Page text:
This is week 3 of Softdrinks's Wuthering Heights read a long which you will find here. This week we needed to read three more chapters starting at Chapter 7. Other people joining in with the readalong are as follows:
Jenny (Take Me Away)
Ti (Book Chatter)
Lisa – Lit And Life
Dar@ Peeking Between the Pages
J.C. Montgomery (The Biblio Blogazine)
JoAnn (Lakeside Musing)
Gentle Reader (Shelf Life)
Amy at New Century Reading
Geri at One More Foggy Notion
This week the story seemed to hot up a little bit for me, making me even more desperate to continue reading and having to try a little self control and hold back a bit.
Chapter 7 brought the return of Catherine to Wuthering Heights after the dog bite kept her as a temporary invalid and convalescing at the Earnshaws. When Cathy returns she presents a more demure side to her personality. It appears that the Earnshaws have given her a lobotomy during her visit, as she is unrecognisable in her behaviour, leaving Heathcliff ashamed of his appearance and manner. I could not help but feel sorry for Heathcliff whilst reading this chapter. He had gone from being a loved member of the family to being treated no better than the farm animals. His appearance followed step by step with his feelings of depression. The following passage best describes the way he appeared to himself and others.
'His childhood's sense of superiority, instilled into him by the favours of old Mr Earnshaw, was faded away. He struggled long to keep up an equality with Catherine in her studies, and yielded wih poignant though silent regret: but he yielded completely; and here no prevailing on him to take a step in the way of moving upward, when he found he must, necessarily, sink beneath his former level. Then personal appearance sympathised with mental deterioration: he acquired a slouching gait, and ignoble look; his naturally reserved disposition was exaggerated into an almost idiotic excess of unsociable moroseness; and he took a grim pleasure, apparently, in exciting the aversion rather than the esteem of his few acquaintance.
During the Christmas celebration which found Heathcliff banished, Heathcliff took an instant dislike to Earnshaw and expressed his distaste physically, causing Heathcliff to be beaten by Hindley. Poor Heathcliff!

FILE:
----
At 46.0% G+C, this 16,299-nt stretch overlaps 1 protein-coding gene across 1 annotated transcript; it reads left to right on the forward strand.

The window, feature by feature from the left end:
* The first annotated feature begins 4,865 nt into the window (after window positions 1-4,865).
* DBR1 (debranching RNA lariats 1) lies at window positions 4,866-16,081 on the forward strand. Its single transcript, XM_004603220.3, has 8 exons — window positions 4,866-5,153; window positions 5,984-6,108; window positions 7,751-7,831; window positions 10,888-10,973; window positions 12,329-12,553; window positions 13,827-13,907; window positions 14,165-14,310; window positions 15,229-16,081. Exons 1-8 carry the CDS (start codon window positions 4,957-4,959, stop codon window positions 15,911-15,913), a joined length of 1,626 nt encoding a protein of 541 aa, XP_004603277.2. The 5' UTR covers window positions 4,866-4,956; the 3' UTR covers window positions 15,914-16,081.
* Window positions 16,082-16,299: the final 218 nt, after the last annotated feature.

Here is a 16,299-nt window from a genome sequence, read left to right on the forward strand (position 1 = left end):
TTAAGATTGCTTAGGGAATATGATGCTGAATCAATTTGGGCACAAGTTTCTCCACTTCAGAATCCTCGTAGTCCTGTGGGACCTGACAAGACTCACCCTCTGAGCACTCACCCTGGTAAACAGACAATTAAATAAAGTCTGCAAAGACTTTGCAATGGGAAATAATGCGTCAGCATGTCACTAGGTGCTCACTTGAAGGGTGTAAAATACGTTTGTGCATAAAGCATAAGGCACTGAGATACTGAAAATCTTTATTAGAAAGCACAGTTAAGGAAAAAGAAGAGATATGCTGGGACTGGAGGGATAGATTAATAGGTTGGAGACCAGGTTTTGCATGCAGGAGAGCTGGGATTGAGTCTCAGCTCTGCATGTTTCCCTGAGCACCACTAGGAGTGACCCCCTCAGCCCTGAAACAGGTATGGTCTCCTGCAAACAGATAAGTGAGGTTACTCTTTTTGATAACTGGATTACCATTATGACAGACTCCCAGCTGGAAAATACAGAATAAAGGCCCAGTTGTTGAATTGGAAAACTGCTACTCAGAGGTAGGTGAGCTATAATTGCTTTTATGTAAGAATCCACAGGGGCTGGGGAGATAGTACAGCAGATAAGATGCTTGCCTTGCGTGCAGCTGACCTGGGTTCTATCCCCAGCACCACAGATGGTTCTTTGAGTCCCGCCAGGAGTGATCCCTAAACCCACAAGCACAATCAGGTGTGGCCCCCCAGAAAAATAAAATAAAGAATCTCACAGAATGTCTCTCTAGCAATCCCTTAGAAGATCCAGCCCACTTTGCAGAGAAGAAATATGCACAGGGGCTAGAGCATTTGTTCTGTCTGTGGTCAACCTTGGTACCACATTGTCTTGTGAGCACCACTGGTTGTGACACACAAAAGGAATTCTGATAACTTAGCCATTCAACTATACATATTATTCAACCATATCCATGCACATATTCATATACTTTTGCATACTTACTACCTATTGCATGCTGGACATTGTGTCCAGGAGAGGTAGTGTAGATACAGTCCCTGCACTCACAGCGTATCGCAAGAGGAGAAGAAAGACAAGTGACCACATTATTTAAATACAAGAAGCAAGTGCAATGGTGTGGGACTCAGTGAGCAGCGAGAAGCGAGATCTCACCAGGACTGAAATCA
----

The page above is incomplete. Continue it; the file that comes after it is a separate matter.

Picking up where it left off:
Chapter 8 finds us joyous at the birth of Hareton, who we met earlier in the book as an adult and living with Heathcliff. Unfortunately our joy is short lived when his mother dies of consumption, sending her husband Hindley to drink and disorder. He cannot cope with the loss of his wife and leaves his son in the hands of the narrator, Mrs Dean, to nurture his childhood. In this chapter we also see Catherine reveal her true colours after her stay with the Earnshaws. Catherine reveals to Edgar Earnshaw how volatile she is by hitting him. Strangely, this draws him closer to her. Some people never learn,do they?
Chapter 9 brings a rather nasty incident, where Hindley returns blind drunk and begins a row with his young son, whom he decides to hold over the banisters and actually drop. Luckily for Hareton, Heathcliff was underneath to catch him and save his life, but the child is completely distraught. I can't imagine he ever loved his father after this. Also in this chapter, Cathy reveals to Mrs Dean that Edgar has proposed, Cathy measures her feelings for Edgar against her feelings for Heathcliff. Heathcliff misinterprets her words and thinking that Cathy does not love him, leaves Wuthering Heights at speed and does not return.
I really do think that Emily Bronte should have given her characters different names. I keep getting confused with all the names beginning with 'H'. It would definitely have made the story easier to follow and the characters would have been easier to identify.
I really don't like Hindley at all, especially after nearly killing his son. I am almost glad to think that Heathcliff will eventually get all Hindley's money, as he deserves to lose it after such violence and cruelty. Catherine doesn't really come across as nice either. I had hoped she would turn out better after being such a naughty child, but alas no, she has only learnt to hide her talents for nastiness, only to be revealed when the whim takes her.
During Chapter 7, we see a brief return of Lockwood, but thankfully,it is brief. I still just don't like him. In fact I don't particularly like any of the characters, yet I am compelled to continue reading. Normally my dislike would make me disinterested in a book, but within this book I just can't wait to read what happens.
Near the end of Chapter 9, Joseph decides to speak and I have to admit, I didn't understand a word he was saying. The language was impossible for me to decipher and I am a Brit, used to such strange dialects.
I am still really enjoying this book, but I don't know how much longer I can hold out just reading three chapters a week. Aargh!